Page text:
Software

Cadar C, Nowack M, 2020, KLEE symbolic execution engine in 2019, International Journal on Software Tools for Technology Transfer, Vol: 23, Pages: 867-870, ISSN: 0945-8115

KLEE is a popular dynamic symbolic execution engine, initially designed at Stanford University and now primarily developed and maintained by the Software Reliability Group at Imperial College London. KLEE has a large community spanning both academia and industry, with over 60 contributors on GitHub, over 350 subscribers on its mailing list, and over 80 participants to a recent dedicated workshop. KLEE has been used and extended by groups from many universities and companies in a variety of different areas such as high-coverage test generation, automated debugging, exploit generation, wireless sensor networks, and online gaming, among many others.

Journal article

Marcozzi M, Tang Q, Donaldson A, Cadar Cet al., 2019, Compiler fuzzing: how much does it matter?, Proceedings of the ACM on Programming Languages, Vol: 3, Pages: 155:1-155:29, ISSN: 2475-1421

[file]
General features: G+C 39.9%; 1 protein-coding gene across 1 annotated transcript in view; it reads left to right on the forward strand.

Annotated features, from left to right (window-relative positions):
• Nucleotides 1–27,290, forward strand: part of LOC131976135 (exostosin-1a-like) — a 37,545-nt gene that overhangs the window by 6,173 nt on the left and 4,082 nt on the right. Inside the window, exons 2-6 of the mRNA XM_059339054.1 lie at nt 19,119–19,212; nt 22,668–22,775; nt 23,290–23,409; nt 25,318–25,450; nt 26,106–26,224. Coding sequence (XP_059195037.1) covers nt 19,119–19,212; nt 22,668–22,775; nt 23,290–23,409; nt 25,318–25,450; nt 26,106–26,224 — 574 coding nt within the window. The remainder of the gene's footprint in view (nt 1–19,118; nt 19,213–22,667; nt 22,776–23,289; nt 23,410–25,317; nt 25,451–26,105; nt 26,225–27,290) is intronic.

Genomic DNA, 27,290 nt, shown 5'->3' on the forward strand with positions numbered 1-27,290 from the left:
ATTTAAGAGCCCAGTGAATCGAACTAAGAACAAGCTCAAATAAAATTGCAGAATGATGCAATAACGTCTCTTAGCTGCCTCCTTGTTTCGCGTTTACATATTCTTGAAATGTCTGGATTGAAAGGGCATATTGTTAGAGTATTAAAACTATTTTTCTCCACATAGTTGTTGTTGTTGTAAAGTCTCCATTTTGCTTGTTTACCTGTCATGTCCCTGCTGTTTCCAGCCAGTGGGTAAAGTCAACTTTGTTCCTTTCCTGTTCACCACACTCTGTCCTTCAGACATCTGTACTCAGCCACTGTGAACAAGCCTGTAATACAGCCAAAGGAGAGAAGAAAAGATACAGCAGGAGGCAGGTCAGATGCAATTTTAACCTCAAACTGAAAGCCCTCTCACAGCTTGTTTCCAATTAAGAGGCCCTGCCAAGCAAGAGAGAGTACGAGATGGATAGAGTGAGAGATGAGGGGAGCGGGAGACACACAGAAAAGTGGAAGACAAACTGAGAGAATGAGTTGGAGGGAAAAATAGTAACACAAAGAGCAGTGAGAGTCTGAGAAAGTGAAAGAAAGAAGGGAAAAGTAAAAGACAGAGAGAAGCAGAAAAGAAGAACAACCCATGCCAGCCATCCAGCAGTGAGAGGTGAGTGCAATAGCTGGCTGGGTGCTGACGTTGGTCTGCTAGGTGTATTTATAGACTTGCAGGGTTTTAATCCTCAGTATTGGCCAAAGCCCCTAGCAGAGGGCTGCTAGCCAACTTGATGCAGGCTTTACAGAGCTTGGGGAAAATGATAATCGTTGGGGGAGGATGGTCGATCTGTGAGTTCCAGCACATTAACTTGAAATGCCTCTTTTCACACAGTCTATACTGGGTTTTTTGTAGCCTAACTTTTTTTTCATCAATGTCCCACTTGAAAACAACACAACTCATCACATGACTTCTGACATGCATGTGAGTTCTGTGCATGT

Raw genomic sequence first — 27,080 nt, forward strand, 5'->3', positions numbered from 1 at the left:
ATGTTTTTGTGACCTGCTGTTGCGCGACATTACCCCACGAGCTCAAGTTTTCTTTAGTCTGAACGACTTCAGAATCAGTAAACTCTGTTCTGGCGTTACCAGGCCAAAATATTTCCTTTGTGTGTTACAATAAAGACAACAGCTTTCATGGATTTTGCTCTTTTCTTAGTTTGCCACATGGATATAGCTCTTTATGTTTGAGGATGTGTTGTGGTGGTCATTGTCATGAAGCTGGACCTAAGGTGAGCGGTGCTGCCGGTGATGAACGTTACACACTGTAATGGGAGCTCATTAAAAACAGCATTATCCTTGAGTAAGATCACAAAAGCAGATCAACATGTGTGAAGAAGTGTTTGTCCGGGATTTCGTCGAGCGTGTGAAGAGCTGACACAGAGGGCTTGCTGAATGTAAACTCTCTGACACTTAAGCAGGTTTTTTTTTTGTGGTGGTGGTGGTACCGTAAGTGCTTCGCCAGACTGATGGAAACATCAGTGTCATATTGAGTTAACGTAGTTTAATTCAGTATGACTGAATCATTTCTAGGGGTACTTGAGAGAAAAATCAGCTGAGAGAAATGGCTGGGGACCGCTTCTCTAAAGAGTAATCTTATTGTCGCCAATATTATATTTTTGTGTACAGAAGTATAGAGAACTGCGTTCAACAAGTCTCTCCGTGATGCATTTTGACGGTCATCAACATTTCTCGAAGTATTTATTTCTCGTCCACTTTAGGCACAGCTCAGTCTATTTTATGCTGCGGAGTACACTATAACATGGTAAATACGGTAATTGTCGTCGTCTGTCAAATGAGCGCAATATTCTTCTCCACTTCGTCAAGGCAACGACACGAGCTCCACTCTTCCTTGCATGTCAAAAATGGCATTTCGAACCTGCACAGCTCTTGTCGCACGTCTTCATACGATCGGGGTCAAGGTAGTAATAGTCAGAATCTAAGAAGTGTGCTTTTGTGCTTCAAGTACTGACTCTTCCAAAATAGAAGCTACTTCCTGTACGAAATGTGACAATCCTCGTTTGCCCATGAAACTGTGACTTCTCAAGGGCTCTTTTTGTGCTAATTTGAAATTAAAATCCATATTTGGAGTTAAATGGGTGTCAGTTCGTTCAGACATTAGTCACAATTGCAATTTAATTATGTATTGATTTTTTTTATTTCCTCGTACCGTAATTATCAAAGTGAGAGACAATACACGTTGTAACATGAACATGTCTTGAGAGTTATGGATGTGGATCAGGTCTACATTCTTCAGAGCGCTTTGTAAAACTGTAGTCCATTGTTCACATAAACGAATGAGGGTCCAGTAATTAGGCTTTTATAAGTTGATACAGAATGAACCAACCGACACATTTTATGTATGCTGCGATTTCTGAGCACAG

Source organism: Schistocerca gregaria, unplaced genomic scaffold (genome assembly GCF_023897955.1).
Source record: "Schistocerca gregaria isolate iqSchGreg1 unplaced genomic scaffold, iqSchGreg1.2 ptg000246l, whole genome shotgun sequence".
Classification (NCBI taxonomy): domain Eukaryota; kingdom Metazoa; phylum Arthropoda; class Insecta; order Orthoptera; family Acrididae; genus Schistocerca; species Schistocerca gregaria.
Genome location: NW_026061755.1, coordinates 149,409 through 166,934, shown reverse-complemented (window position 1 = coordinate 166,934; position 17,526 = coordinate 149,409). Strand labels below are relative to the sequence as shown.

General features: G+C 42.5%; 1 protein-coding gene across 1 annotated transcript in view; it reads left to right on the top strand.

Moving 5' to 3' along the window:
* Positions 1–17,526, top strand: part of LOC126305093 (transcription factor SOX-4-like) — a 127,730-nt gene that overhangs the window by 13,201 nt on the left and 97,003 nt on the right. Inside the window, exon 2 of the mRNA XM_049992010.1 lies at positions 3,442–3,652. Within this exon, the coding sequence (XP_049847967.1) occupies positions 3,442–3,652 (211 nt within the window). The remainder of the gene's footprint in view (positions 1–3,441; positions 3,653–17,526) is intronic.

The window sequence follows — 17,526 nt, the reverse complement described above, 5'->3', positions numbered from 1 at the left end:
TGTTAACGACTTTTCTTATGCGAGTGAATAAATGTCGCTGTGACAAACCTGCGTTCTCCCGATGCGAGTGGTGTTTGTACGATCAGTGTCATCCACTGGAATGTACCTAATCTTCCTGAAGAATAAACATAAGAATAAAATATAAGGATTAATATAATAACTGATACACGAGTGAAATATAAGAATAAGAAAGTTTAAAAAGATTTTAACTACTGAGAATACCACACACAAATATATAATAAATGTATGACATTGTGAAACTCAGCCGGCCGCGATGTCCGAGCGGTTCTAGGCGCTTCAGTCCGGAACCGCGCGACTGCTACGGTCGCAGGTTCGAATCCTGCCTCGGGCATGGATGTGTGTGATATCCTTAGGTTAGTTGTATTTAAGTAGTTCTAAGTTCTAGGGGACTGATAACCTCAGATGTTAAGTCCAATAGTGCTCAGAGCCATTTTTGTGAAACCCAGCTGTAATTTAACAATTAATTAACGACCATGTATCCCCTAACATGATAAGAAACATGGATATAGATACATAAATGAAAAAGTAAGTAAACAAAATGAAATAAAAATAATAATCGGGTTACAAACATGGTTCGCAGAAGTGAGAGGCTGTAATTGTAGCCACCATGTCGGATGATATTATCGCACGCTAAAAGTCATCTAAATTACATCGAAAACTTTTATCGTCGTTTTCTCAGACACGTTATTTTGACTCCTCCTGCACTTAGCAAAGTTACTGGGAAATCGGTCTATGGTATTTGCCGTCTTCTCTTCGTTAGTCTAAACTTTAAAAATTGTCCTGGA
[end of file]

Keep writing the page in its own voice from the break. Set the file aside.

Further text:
Despite much recent interest in randomised testing (fuzzing) of compilers, the practical impact of fuzzer-foundcompiler bugs on real-world applications has barely been assessed. We present the first quantitative andqualitative study of the tangible impact of miscompilation bugs in a mature compiler. We follow a rigorousmethodology where the bug impact over the compiled application is evaluated based on (1) whether the bugappears to trigger during compilation; (2) the extent to which generated assembly code changes syntacticallydue to triggering of the bug; and (3) whether such changes cause regression test suite failures, or whetherwe can manually find application inputs that trigger execution divergence due to such changes. The studyis conducted with respect to the compilation of more than 10 million lines of C/C++ code from 309 Debianpackages, using 12% of the historical and now fixed miscompilation bugs found by four state-of-the-art fuzzersin the Clang/LLVM compiler, as well as 18 bugs found by human users compiling real code or as a by-productof formal verification efforts. The results show that almost half of the fuzzer-found bugs propagate to thegenerated binaries for at least one package, in which case only a very small part of the binary is typicallyaffected, yet causing two failures when running the test suites of all the impacted packages. User-reportedand formal verification bugs do not exhibit a higher impact, with a lower rate of triggered bugs and one testfailure. The manual analysis of a selection of the syntactic changes caused by some of our bugs (fuzzer-foundand non fuzzer-found) in package assembly code, shows that either these changes have no semantic impact orthat they would require very specific runtime circumstances to trigger execution divergence.